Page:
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I often see the phrase “Secure Vault” in PCI DSS documentations and I want to know if a “Secure Vault” must be a highly protected file with sophisticated technologies stored on a very secure hardware or simply it can be a database behind multiple layers of standard security mechanisms.

I mean if we want a high level of scalability could it be a database? Is there any standard for designing and implementing a “Secure Vault”? What are best practices for design and implementation?

Unfortunately I couldn’t find any handy documentation other than commercial datasheets of available products.

Any help appreciated.

  • The phrase 'vault' doesn't show up in the DSS itself. Can you link to some of the documents you're describing? – gowenfawr Dec 17 '14 at 11:51
  • PCI Data Security Standard (PCI DSS) Version: 2.0 Date: August 2011 Author: Scoping SIG, Tokenization Taskforce PCI Security Standards Council Information Supplement: PCI DSS Tokenization Guidelines – anonim Dec 17 '14 at 13:35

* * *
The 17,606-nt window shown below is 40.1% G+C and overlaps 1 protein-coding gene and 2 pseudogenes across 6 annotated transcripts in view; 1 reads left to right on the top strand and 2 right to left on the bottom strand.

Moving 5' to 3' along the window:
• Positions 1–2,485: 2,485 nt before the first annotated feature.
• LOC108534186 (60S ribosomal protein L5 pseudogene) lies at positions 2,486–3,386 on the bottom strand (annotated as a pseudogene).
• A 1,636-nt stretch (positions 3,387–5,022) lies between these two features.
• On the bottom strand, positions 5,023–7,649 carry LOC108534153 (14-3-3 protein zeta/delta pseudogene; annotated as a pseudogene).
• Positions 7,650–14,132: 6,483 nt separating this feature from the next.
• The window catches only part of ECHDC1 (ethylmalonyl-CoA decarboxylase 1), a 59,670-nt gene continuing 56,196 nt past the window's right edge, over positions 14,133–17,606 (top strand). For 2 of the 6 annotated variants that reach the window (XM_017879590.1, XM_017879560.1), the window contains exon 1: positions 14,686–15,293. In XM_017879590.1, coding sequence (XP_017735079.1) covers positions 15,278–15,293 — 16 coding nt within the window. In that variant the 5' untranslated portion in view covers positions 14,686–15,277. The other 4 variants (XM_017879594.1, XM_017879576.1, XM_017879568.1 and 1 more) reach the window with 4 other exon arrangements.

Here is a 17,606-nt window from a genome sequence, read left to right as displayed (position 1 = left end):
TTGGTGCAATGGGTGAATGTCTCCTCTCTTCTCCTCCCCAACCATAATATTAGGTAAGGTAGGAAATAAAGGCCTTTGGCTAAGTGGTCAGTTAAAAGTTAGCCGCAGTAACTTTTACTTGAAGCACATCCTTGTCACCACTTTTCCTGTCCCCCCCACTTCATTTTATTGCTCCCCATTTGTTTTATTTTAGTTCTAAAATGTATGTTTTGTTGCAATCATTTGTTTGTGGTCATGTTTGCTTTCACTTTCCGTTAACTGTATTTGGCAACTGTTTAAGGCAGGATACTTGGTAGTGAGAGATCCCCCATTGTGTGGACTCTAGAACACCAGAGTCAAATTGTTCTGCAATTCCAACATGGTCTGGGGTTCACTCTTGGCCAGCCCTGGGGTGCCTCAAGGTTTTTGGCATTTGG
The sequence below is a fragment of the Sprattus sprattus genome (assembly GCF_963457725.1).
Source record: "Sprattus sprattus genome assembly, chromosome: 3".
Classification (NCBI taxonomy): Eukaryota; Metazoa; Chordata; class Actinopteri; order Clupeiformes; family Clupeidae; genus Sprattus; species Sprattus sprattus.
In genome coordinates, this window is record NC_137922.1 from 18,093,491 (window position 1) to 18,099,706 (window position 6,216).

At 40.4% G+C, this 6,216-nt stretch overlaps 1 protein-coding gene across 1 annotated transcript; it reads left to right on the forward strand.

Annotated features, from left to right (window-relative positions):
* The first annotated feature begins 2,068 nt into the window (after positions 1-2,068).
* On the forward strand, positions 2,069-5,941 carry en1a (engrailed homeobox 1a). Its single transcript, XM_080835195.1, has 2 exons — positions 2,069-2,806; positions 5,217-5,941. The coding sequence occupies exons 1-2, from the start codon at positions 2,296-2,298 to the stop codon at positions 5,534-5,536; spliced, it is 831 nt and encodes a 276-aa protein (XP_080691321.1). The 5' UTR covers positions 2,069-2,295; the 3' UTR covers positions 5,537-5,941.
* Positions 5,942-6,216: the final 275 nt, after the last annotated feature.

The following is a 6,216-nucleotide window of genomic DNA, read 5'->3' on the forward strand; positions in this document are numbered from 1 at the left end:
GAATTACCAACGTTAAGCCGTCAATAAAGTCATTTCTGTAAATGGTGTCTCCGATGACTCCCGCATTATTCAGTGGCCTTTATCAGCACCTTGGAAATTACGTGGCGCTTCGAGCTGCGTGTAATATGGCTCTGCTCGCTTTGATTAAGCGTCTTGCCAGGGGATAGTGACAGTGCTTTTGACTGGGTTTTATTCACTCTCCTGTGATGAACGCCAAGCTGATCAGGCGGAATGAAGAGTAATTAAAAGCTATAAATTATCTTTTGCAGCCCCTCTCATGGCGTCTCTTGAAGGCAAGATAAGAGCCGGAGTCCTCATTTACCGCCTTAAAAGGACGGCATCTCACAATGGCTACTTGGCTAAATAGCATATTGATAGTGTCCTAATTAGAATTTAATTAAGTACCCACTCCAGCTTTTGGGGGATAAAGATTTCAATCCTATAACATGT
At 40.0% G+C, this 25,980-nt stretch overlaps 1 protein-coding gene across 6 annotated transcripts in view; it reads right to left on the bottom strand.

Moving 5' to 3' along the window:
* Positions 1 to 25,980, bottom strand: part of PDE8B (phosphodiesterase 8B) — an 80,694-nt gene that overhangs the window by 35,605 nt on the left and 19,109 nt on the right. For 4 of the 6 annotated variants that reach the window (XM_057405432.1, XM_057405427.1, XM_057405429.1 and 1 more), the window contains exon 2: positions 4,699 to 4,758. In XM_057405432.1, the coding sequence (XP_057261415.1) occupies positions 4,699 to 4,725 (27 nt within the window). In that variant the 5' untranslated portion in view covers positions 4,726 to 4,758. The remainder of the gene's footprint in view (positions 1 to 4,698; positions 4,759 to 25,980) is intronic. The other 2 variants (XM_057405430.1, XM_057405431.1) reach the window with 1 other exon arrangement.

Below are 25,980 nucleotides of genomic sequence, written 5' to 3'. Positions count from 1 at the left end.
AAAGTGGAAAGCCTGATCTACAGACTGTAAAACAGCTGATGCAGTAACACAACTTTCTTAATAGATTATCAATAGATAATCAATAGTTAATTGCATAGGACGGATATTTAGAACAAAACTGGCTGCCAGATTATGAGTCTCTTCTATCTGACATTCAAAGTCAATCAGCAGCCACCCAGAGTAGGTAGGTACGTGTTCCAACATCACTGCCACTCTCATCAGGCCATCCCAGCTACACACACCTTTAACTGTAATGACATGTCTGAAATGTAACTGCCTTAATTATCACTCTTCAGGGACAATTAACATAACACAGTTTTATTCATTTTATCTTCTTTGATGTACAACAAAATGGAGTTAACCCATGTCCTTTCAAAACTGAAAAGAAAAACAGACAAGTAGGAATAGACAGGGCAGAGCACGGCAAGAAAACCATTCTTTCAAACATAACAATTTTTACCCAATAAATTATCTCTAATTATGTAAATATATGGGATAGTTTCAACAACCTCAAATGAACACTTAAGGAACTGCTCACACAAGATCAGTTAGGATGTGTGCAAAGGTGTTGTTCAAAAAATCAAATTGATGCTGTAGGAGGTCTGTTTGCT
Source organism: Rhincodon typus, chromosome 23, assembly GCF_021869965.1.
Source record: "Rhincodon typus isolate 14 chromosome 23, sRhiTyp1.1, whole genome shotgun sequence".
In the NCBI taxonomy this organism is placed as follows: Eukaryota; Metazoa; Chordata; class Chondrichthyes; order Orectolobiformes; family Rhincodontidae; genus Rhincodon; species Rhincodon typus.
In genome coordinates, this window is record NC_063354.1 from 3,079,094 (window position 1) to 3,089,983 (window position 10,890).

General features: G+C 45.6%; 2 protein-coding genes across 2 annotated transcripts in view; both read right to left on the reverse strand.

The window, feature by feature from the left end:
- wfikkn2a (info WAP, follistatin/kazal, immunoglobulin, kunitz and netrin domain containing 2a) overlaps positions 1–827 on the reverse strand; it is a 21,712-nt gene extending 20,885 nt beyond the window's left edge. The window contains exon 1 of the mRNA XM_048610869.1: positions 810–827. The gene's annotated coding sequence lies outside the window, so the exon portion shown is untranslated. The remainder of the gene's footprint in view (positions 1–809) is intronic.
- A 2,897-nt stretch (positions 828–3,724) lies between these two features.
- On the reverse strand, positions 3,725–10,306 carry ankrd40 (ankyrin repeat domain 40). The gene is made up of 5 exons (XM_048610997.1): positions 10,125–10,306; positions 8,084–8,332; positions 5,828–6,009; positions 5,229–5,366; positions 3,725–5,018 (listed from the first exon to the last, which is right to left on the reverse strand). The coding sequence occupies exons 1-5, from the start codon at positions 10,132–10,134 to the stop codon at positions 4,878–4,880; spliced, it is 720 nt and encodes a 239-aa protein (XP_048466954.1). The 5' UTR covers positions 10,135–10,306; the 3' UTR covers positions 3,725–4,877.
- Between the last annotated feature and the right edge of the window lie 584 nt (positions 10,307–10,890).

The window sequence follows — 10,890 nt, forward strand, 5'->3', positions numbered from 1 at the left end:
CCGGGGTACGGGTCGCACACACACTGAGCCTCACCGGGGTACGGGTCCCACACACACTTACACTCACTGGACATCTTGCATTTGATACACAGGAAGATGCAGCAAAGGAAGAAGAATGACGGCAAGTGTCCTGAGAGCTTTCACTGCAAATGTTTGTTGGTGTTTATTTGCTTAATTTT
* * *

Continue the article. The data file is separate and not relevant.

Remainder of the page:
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"Secure Vault" is being used here in the context of tokenization, which almost always means "the Vault that someone else (e.g., your payment processor) keeps the cards in, and you only ever deal with the tokens that correspond to items in the vault."

You can, of course, implement a "vault" yourself - that means a data store for PAN data which meets all the criterion of the PCI DSS such as encryption, authentication, access control, logging, etc. etc. Read the DSS, implement what it says, and do it well enough to pass an audit - voila, you're done!

But, again, "vault" is used to identify the data store backing tokens. If you're storing cards in your vault right next to the system where you're storing and using the tokens, you haven't gained anything; you still have to do all the work of protecting the PAN data. If you're not using tokens, it's not a vault, it's just a database with PAN data in PCI scope and subject to the DSS.

The purpose of tokenization is to limit the burden of the DSS. If your processor stores the PAN data, and only gives you the tokens, then you do not need to store and maintain them to the same level of compliance that you would have to if you stored the PAN data. "Vault" is just a term that describes this separation between the sensitive storage tier and the end-user (you, the merchant) tier (that is, the tokens).

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